The interpretation of Φcrit as the ratio of sustained active-to-resting metabolic rates can be further evaluated by comparing its frequency distribution across marine species to the SMS data that were directly and independently measured for terrestrial taxa4,8, including mammals, birds and reptiles (Fig. 4b). The available data reveal no significant differences between the distribution of marine Φcrit and marine and terrestrial SMS distributions (Fig. 4, Extended Data Table 1), which supports the suggestion that Φcrit is an operative limit on the geographical ranges of marine species. These results also suggest that the ratios of active-to-resting metabolic rates are a fundamental trait that represents ecological and life-history variation across the animal kingdom.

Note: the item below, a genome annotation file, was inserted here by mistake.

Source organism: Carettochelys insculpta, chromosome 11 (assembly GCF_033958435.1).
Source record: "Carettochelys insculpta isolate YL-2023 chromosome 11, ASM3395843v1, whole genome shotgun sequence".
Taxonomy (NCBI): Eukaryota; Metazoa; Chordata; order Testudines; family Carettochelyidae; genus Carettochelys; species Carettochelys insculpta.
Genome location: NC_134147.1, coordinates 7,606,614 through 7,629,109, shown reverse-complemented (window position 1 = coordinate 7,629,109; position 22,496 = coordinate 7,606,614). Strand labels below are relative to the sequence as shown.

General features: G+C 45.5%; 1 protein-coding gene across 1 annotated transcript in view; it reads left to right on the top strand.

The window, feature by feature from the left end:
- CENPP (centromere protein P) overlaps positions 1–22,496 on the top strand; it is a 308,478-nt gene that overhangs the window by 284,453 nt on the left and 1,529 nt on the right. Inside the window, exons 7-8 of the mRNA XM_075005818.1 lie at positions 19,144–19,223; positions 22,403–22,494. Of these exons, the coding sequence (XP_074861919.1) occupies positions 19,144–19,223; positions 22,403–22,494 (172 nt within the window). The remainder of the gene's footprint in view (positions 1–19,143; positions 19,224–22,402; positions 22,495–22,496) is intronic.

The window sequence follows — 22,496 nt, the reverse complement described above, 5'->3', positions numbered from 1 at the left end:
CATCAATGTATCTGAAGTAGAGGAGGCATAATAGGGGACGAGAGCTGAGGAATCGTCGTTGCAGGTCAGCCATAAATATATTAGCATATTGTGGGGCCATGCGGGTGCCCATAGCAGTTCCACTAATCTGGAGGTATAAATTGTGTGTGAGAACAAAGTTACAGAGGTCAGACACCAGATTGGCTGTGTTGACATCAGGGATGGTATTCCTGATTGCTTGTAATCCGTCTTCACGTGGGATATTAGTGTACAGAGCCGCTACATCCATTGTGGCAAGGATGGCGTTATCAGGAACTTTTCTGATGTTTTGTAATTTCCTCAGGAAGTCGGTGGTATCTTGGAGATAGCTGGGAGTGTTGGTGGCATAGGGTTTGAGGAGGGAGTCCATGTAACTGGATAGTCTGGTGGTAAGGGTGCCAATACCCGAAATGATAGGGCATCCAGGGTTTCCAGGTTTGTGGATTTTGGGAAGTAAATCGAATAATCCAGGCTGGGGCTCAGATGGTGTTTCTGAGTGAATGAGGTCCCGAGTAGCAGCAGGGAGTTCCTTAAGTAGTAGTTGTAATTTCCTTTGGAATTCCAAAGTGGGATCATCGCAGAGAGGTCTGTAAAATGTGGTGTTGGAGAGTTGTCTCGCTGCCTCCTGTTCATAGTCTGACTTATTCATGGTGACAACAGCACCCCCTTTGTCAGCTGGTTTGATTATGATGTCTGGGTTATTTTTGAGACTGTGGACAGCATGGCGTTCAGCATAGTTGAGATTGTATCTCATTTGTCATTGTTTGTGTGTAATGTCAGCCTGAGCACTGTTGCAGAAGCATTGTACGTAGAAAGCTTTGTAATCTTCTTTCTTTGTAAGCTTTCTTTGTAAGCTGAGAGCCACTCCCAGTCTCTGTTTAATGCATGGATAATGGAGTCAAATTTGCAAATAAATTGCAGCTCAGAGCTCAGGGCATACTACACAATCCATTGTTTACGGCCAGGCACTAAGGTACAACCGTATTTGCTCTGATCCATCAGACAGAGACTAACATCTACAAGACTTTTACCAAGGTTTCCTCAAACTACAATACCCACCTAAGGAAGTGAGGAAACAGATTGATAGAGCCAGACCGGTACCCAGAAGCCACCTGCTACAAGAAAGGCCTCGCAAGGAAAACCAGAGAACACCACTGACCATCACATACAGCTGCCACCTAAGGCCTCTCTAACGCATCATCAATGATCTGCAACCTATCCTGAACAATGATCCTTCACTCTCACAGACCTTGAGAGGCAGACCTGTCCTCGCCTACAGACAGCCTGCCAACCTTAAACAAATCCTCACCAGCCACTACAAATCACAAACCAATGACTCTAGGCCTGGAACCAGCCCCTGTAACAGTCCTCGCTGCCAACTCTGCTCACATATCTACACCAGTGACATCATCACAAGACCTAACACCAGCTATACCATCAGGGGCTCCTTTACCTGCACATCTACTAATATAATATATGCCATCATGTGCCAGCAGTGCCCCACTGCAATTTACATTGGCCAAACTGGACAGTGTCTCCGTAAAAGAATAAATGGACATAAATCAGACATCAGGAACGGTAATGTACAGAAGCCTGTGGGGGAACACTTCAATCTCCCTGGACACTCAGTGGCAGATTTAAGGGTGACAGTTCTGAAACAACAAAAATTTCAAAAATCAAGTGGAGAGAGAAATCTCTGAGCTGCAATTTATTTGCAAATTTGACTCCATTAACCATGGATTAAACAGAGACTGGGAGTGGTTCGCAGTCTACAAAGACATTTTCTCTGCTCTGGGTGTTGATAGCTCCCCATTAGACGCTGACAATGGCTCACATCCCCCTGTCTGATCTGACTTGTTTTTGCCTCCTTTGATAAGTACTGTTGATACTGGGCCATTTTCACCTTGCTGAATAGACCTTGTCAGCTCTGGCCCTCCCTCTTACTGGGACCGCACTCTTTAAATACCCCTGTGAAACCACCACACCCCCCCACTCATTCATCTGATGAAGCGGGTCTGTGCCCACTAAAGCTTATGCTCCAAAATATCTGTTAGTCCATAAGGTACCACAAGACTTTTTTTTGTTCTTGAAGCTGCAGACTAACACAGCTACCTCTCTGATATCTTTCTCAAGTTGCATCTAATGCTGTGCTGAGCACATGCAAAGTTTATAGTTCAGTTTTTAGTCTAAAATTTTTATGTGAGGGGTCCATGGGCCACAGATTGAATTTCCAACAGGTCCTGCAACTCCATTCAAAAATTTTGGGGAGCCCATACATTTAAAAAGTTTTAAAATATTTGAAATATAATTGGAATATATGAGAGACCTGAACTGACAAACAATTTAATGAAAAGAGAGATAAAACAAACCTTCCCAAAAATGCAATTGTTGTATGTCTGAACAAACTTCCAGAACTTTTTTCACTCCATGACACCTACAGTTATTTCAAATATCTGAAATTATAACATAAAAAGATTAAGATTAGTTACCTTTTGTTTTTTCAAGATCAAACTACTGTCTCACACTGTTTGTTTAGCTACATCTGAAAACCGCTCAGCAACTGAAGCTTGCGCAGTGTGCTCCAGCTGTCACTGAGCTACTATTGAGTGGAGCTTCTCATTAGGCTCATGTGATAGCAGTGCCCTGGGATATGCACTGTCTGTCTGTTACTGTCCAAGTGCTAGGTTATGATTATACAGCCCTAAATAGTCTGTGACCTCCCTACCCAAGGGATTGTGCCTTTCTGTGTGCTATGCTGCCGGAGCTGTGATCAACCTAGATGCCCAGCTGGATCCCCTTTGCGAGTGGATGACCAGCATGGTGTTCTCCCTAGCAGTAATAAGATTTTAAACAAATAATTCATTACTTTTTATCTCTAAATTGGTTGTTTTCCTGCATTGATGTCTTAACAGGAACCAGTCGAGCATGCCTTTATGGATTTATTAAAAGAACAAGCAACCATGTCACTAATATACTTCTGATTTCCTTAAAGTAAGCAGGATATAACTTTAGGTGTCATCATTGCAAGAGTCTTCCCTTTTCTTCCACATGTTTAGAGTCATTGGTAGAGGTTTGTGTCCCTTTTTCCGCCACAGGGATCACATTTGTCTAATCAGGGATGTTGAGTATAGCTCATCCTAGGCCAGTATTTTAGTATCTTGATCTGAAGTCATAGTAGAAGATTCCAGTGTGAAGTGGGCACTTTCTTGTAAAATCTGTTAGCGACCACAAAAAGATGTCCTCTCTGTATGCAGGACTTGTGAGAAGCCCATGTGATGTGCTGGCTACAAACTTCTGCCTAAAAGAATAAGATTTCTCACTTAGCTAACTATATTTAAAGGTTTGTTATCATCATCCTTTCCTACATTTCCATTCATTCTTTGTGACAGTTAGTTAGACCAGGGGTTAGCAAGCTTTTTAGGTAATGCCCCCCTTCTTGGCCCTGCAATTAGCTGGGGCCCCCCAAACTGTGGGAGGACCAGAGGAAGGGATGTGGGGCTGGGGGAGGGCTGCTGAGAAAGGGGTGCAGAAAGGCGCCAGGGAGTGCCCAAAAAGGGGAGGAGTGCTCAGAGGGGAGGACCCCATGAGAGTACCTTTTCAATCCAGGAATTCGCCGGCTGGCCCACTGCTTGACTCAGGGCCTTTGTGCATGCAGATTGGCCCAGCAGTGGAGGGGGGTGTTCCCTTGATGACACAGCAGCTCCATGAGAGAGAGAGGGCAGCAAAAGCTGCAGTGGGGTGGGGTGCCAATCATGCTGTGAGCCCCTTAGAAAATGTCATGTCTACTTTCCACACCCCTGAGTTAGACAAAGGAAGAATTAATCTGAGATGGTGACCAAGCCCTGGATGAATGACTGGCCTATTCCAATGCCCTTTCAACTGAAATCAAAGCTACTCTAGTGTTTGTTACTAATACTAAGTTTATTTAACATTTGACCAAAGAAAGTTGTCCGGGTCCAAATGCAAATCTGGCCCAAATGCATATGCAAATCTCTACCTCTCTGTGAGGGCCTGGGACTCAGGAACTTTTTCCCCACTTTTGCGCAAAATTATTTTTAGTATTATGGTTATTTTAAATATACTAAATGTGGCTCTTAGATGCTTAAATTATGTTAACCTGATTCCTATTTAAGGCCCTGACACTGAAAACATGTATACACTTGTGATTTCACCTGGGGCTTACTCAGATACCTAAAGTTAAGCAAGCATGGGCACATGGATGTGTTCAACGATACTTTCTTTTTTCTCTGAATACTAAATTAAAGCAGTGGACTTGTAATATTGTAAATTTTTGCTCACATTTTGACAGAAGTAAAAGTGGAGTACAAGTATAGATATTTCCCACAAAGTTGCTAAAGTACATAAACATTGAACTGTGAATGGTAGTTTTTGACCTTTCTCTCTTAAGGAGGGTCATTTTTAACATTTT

The SMS of marine taxa has important implications for empirical metrics of thermal tolerance that are widely used to infer the climate sensitivity of marine species. By elevating O2 demand, ecological and life-history activity increases the vulnerability to hypoxia from a resting threshold (Vh), to an active one, Vh × Φcrit, that is a key operative constraint on marine geographical ranges. Similarly, because hypoxia tolerance decreases with temperature for most species, ecological activity also reduces the maximum temperature at which aerobic metabolism can be sustained. Maximum temperatures for aerobic metabolism can be derived from the Metabolic Index (Fig. 1a) as the temperature at which Pcrit reaches the atmospheric O2 pressure (Patm) applied in experimental determinations of thermal tolerance29 (Methods). The distribution of this aerobic thermal limit, denoted ATmax, evaluated in a resting state (Φ = 1, $${{\rm{AT}}}_{{\rm{\max }}}^{{\rm{rest}}}$$) is highly variable among species (Fig. 5a), owing to the diversity of hypoxia traits (Eo and Vh). For all species, $${{\rm{AT}}}_{{\rm{\max }}}^{{\rm{rest}}}$$ is considerably higher than the temperatures that are encountered by the organisms in their natural habitats30,31, and for most species it is higher than temperatures found in the ocean (Fig. 5a). Similar findings have been reported based on observed critical thermal maxima, termed CTmax, measured by the loss of physiological performance in a resting state32. Indeed, the frequency distributions of $${{\rm{AT}}}_{{\rm{\max }}}^{{\rm{rest}}}$$ and CTmax are remarkably similar (Fig. 5a and Extended Data Fig. 4a–d). In four of the seven species for which both thermal tolerance metrics are known, $${{\rm{AT}}}_{{\rm{\max }}}^{{\rm{rest}}}$$ occurs at a temperature at or below CTmax (Extended Data Fig. 10). This correspondence may reflect an aerobic basis for thermal tolerance29, although the link remains controversial25,26,27,28,29,30,31,32,33,34,35,36. Whatever the underlying physiological basis for this similarity, both measures suggest that although there is a large ‘thermal safety margin’ in the face of climate warming37,38, these are derived from, and applicable to, only a state of rest.